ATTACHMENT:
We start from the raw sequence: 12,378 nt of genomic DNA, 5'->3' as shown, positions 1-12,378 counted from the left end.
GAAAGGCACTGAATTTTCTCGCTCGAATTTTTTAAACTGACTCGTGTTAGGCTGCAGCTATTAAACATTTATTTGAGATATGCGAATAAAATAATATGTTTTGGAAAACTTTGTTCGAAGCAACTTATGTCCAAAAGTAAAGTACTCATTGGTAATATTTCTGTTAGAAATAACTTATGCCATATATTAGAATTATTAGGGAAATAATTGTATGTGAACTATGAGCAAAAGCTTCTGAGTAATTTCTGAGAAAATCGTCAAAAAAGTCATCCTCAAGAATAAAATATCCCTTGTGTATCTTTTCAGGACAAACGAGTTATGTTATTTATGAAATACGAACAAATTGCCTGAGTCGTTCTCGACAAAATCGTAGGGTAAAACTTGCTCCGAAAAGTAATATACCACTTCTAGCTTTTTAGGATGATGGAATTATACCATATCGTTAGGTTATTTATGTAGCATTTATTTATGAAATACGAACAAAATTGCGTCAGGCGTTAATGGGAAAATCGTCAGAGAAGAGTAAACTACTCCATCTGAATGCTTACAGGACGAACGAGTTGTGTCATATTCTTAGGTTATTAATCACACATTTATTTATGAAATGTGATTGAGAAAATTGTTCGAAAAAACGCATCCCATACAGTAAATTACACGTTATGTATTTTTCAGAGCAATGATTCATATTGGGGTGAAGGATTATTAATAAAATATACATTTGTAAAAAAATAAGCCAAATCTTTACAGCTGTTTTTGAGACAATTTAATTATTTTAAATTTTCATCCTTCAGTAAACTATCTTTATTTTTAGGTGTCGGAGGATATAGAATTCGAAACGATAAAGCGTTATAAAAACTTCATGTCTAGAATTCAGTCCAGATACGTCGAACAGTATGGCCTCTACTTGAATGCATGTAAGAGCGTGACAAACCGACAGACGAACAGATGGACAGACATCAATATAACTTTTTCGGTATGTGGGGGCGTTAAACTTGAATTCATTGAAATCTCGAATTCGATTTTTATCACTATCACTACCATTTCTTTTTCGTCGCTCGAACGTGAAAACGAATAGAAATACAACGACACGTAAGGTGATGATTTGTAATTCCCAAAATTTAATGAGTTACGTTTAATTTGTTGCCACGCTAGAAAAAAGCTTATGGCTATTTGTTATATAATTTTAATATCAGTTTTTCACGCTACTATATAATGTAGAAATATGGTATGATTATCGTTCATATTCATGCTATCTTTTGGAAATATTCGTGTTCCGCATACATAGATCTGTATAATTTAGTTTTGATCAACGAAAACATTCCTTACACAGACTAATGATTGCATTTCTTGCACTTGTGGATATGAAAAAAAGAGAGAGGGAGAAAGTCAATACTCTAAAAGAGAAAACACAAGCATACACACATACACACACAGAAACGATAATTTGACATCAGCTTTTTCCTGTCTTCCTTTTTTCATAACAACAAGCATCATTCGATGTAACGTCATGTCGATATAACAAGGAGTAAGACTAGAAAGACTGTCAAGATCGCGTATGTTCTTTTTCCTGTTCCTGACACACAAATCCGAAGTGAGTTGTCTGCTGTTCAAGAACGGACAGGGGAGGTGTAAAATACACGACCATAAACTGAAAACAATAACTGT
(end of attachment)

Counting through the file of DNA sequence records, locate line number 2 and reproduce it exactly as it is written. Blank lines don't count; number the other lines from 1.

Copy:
GAAAGGCACTGAATTTTCTCGCTCGAATTTTTTAAACTGACTCGTGTTAGGCTGCAGCTATTAAACATTTATTTGAGATATGCGAATAAAATAATATGTTTTGGAAAACTTTGTTCGAAGCAACTTATGTCCAAAAGTAAAGTACTCATTGGTAATATTTCTGTTAGAAATAACTTATGCCATATATTAGAATTATTAGGGAAATAATTGTATGTGAACTATGAGCAAAAGCTTCTGAGTAATTTCTGAGAAAATCGTCAAAAAAGTCATCCTCAAGAATAAAATATCCCTTGTGTATCTTTTCAGGACAAACGAGTTATGTTATTTATGAAATACGAACAAATTGCCTGAGTCGTTCTCGACAAAATCGTAGGGTAAAACTTGCTCCGAAAAGTAATATACCACTTCTAGCTTTTTAGGATGATGGAATTATACCATATCGTTAGGTTATTTATGTAGCATTTATTTATGAAATACGAACAAAATTGCGTCAGGCGTTAATGGGAAAATCGTCAGAGAAGAGTAAACTACTCCATCTGAATGCTTACAGGACGAACGAGTTGTGTCATATTCTTAGGTTATTAATCACACATTTATTTATGAAATGTGATTGAGAAAATTGTTCGAAAAAACGCATCCCATACAGTAAATTACACGTTATGTATTTTTCAGAGCAATGATTCATATTGGGGTGAAGGATTATTAATAAAATATACATTTGTAAAAAAATAAGCCAAATCTTTACAGCTGTTTTTGAGACAATTTAATTATTTTAAATTTTCATCCTTCAGTAAACTATCTTTATTTTTAGGTGTCGGAGGATATAGAATTCGAAACGATAAAGCGTTATAAAAACTTCATGTCTAGAATTCAGTCCAGATACGTCGAACAGTATGGCCTCTACTTGAATGCATGTAAGAGCGTGACAAACCGACAGACGAACAGATGGACAGACATCAATATAACTTTTTCGGTATGTGGGGGCGTTAAACTTGAATTCATTGAAATCTCGAATTCGATTTTTATCACTATCACTACCATTTCTTTTTCGTCGCTCGAACGTGAAAACGAATAGAAATACAACGACACGTAAGGTGATGATTTGTAATTCCCAAAATTTAATGAGTTACGTTTAATTTGTTGCCACGCTAGAAAAAAGCTTATGGCTATTTGTTATATAATTTTAATATCAGTTTTTCACGCTACTATATAATGTAGAAATATGGTATGATTATCGTTCATATTCATGCTATCTTTTGGAAATATTCGTGTTCCGCATACATAGATCTGTATAATTTAGTTTTGATCAACGAAAACATTCCTTACACAGACTAATGATTGCATTTCTTGCACTTGTGGATATGAAAAAAAGAGAGAGGGAGAAAGTCAATACTCTAAAAGAGAAAACACAAGCATACACACATACACACACAGAAACGATAATTTGACATCAGCTTTTTCCTGTCTTCCTTTTTTCATAACAACAAGCATCATTCGATGTAACGTCATGTCGATATAACAAGGAGTAAGACTAGAAAGACTGTCAAGATCGCGTATGTTCTTTTTCCTGTTCCTGACACACAAATCCGAAGTGAGTTGTCTGCTGTTCAAGAACGGACAGGGGAGGTGTAAAATACACGACCATAAACTGAAAACAATAACTGT